Newcastle have ended Sam Allardyce's managerial reign after eight months.
Allardyce was in charge at St James' Park for 24 games
The club, currently 11th in the Premier League, said the decision had been reached "by mutual agreement".
Allardyce, who was in charge for 24 games, said: "I'm disappointed but I wish them all the best for the future. It was a shock, I didn't expect it."
Former Magpies captain Alan Shearer is extremely unlikely to take over, with chairman Chris Mort revealing: "A new manager has not yet been appointed."
First-team coach Nigel Pearson will take charge of the team for Saturday's Premier League meeting with Manchester United.
Earlier on Wednesday, Allardyce had attended a news conference ahead of that game but gave no hint that his time at the club might be coming to an end.
Indeed, the 53-year-old had discussed his plans for the January transfer window and, ironically, spoke about the lack of time afforded to Premier League managers in the modern-day game.
However, shortly afterwards, Newcastle announced news of his departure with a statement on their official website.
Allardyce signed a three-year deal when he replaced Glenn Roeder in May after eight years in charge at Bolton.
He was quickly working under a new regime at St James' Park after billionaire Mike Ashley completed his takeover, and long-standing chairman Freddy Shepherd left the club.
29 April 2007: Allardyce resigns as Bolton boss
15 May 2007: Allardyce signs three-year deal at Newcastle
29 June 2007: New Magpies owner Mike Ashley increases his stake to 92.3%
25 July 2007: Freddy Shepherd stands down as Newcastle chairman
2 Jan 2008: Magpies lose 2-0 at home to Manchester City, their third straight league defeat
6 Jan 2008: Newcastle draw 0-0 with Stoke in FA Cup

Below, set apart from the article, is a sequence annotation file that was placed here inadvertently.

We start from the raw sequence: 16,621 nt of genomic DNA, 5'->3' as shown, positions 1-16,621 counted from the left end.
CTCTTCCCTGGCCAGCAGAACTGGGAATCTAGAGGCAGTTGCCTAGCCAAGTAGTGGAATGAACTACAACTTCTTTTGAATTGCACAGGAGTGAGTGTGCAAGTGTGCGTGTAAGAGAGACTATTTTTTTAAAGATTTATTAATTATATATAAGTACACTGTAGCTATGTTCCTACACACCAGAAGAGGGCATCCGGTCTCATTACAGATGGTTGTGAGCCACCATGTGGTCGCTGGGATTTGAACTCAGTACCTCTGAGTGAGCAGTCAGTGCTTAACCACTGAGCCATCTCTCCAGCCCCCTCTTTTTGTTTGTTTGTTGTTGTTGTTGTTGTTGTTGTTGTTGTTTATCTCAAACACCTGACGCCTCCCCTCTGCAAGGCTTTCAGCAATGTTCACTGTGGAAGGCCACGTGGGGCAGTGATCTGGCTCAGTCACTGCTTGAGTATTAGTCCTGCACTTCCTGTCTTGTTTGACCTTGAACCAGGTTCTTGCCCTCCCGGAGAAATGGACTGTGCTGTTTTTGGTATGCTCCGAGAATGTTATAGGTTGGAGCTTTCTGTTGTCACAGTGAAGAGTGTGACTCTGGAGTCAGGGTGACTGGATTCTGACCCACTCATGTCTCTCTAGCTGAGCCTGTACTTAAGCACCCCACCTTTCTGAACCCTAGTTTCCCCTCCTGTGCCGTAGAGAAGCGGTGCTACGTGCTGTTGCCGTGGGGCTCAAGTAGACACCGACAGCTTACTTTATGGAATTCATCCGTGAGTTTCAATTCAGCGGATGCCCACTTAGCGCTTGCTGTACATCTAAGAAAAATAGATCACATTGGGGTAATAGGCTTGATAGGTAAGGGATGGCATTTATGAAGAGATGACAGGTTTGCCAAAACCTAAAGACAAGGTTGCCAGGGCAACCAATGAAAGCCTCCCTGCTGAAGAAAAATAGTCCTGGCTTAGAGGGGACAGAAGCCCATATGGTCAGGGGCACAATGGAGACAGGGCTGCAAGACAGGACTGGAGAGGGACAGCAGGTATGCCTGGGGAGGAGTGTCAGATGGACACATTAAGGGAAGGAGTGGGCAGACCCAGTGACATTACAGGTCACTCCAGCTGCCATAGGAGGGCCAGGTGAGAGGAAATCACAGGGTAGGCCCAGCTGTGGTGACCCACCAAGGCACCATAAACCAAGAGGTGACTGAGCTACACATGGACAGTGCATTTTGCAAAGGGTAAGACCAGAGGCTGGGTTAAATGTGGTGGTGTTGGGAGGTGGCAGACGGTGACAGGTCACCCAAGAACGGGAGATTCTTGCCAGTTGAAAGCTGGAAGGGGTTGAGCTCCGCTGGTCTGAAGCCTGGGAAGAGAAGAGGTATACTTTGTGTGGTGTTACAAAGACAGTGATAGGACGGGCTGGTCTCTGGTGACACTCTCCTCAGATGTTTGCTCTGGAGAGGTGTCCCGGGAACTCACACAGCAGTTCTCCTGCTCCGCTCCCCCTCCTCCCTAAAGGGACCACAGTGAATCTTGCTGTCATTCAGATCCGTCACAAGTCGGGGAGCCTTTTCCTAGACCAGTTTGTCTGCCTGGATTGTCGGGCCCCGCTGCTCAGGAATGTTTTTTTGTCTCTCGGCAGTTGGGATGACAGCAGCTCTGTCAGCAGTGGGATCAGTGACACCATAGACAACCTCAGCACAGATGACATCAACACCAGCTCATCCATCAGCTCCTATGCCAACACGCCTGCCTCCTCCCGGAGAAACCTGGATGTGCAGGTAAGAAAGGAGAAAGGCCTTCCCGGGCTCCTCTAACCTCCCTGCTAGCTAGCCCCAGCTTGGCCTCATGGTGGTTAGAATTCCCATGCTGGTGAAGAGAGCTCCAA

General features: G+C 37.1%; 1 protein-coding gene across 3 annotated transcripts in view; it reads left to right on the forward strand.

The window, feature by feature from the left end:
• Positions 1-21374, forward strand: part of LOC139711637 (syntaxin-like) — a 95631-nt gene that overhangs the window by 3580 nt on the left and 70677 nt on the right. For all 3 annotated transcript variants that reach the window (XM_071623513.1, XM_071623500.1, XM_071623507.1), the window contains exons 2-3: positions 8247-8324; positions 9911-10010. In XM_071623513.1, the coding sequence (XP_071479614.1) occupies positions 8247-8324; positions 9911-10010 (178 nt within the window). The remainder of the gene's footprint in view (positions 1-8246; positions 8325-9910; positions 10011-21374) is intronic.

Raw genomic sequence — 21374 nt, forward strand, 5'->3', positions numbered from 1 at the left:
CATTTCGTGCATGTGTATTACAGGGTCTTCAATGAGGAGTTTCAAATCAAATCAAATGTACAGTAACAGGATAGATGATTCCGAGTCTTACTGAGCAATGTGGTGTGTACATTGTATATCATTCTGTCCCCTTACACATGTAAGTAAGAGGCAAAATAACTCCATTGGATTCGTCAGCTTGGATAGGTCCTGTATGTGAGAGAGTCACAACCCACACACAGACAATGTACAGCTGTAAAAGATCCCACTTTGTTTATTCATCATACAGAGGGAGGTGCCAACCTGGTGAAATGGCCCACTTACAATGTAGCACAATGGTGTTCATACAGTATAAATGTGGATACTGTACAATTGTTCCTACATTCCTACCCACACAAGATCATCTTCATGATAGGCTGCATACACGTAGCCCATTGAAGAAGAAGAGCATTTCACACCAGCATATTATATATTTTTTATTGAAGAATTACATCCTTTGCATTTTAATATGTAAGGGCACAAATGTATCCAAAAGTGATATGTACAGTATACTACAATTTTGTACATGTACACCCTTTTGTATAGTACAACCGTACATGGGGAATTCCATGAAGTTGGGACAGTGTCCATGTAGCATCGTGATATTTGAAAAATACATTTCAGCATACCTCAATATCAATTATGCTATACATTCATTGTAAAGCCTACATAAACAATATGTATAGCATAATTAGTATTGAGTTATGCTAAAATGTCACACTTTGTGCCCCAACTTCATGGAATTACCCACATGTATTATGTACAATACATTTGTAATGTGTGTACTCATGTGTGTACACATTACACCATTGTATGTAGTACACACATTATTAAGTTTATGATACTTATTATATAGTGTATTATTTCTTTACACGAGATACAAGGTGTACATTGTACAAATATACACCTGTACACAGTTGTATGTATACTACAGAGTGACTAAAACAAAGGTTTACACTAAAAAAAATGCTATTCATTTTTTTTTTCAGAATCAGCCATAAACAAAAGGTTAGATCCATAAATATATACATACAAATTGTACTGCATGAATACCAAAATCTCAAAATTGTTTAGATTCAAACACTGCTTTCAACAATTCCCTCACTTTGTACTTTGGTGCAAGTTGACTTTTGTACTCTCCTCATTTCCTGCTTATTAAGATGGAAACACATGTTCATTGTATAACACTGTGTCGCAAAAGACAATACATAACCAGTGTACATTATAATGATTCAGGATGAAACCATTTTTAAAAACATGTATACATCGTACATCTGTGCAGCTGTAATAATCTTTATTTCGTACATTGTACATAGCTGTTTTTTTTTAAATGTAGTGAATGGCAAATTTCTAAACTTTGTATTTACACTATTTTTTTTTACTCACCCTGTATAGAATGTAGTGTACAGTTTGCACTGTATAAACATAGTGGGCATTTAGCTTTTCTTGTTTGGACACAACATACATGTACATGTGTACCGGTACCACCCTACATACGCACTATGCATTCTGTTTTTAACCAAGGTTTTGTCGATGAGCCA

9 Jan 2008: Allardyce leaves Newcastle "by mutual consent"
The new manager signed nine players during the summer at a total investment of around £26m, with Joey Barton (£5.8m), David Rozehnal (£2.9m) and Alan Smith (£6m) among the new arrivals.
The Magpies began the season with a 3-1 win at the Reebok Stadium but he soon came under fire from fans unhappy with the team's style of play.
The pressure built with a run of three straight league defeats over the festive period - although midfielder Nicky Butt was among those who urged the club to keep faith with Allardyce.
"It was an open secret that he was under pressure after making such a mediocre start - but the timing of his leaving was still unexpected," said BBC Radio 5 Live's chief football correspondent Mike Ingham.
"But Newcastle's problems stretch back over 30 years - not half a season. Managers have been hired and fired far too quickly.
"When will the penny finally drop that stability and continuity are the main ingredients needed to achieve success?"
The pressure is too much now in the Premier League
Former Newcastle boss Sir Bobby Robson
Former Newcastle boss Sir Bobby Robson said the news of Allardyce's departure had come as a great shock to him.
"I was very surprised and stunned when I heard the news," Robson told BBC Radio 5 Live.
"That's the eighth Premier League manager we've lost this season already. The pressure is too much now in the Premier League.
"The dismissals of manager are coming fast and frequent and it's rather sad for the game in many respects."
Allardyce's last game in charge was a 0-0 draw at Championship side Stoke in the FA Cup third round on Sunday.
He becomes the eighth Premier League managerial casualty this season, leaving with an overall record of eight wins, six draws and 10 defeats.
Since Kevin Keegan left 11 years ago, six permanent managers have now come and gone at St James' Park, while it has been 39 years since the club claimed a major trophy.